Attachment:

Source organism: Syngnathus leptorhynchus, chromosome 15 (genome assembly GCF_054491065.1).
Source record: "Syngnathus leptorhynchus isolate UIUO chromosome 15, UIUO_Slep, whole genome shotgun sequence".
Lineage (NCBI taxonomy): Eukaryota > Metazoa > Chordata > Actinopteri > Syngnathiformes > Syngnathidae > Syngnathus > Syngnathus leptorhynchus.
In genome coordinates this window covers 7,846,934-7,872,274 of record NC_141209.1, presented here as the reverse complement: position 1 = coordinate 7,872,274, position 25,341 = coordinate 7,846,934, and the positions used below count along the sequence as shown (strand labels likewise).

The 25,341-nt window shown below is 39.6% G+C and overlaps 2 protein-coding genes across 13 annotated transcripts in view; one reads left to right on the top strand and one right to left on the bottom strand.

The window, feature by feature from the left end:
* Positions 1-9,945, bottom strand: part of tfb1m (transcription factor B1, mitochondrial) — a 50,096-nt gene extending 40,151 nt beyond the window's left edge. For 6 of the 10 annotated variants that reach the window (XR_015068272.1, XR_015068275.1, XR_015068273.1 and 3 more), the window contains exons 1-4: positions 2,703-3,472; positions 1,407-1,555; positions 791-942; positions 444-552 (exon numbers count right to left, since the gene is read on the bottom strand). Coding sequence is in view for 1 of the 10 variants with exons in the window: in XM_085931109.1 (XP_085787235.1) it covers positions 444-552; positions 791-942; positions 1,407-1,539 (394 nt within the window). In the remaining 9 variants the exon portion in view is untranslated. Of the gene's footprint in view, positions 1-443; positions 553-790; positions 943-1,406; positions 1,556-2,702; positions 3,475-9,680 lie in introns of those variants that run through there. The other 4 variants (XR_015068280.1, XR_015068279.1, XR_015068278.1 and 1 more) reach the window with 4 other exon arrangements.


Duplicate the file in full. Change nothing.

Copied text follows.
Source organism: Syngnathus leptorhynchus, chromosome 15 (genome assembly GCF_054491065.1).
Source record: "Syngnathus leptorhynchus isolate UIUO chromosome 15, UIUO_Slep, whole genome shotgun sequence".
Lineage (NCBI taxonomy): Eukaryota > Metazoa > Chordata > Actinopteri > Syngnathiformes > Syngnathidae > Syngnathus > Syngnathus leptorhynchus.
In genome coordinates this window covers 7,846,934-7,872,274 of record NC_141209.1, presented here as the reverse complement: position 1 = coordinate 7,872,274, position 25,341 = coordinate 7,846,934, and the positions used below count along the sequence as shown (strand labels likewise).

The 25,341-nt window shown below is 39.6% G+C and overlaps 2 protein-coding genes across 13 annotated transcripts in view; one reads left to right on the top strand and one right to left on the bottom strand.

The window, feature by feature from the left end:
* Positions 1-9,945, bottom strand: part of tfb1m (transcription factor B1, mitochondrial) — a 50,096-nt gene extending 40,151 nt beyond the window's left edge. For 6 of the 10 annotated variants that reach the window (XR_015068272.1, XR_015068275.1, XR_015068273.1 and 3 more), the window contains exons 1-4: positions 2,703-3,472; positions 1,407-1,555; positions 791-942; positions 444-552 (exon numbers count right to left, since the gene is read on the bottom strand). Coding sequence is in view for 1 of the 10 variants with exons in the window: in XM_085931109.1 (XP_085787235.1) it covers positions 444-552; positions 791-942; positions 1,407-1,539 (394 nt within the window). In the remaining 9 variants the exon portion in view is untranslated. Of the gene's footprint in view, positions 1-443; positions 553-790; positions 943-1,406; positions 1,556-2,702; positions 3,475-9,680 lie in introns of those variants that run through there. The other 4 variants (XR_015068280.1, XR_015068279.1, XR_015068278.1 and 1 more) reach the window with 4 other exon arrangements.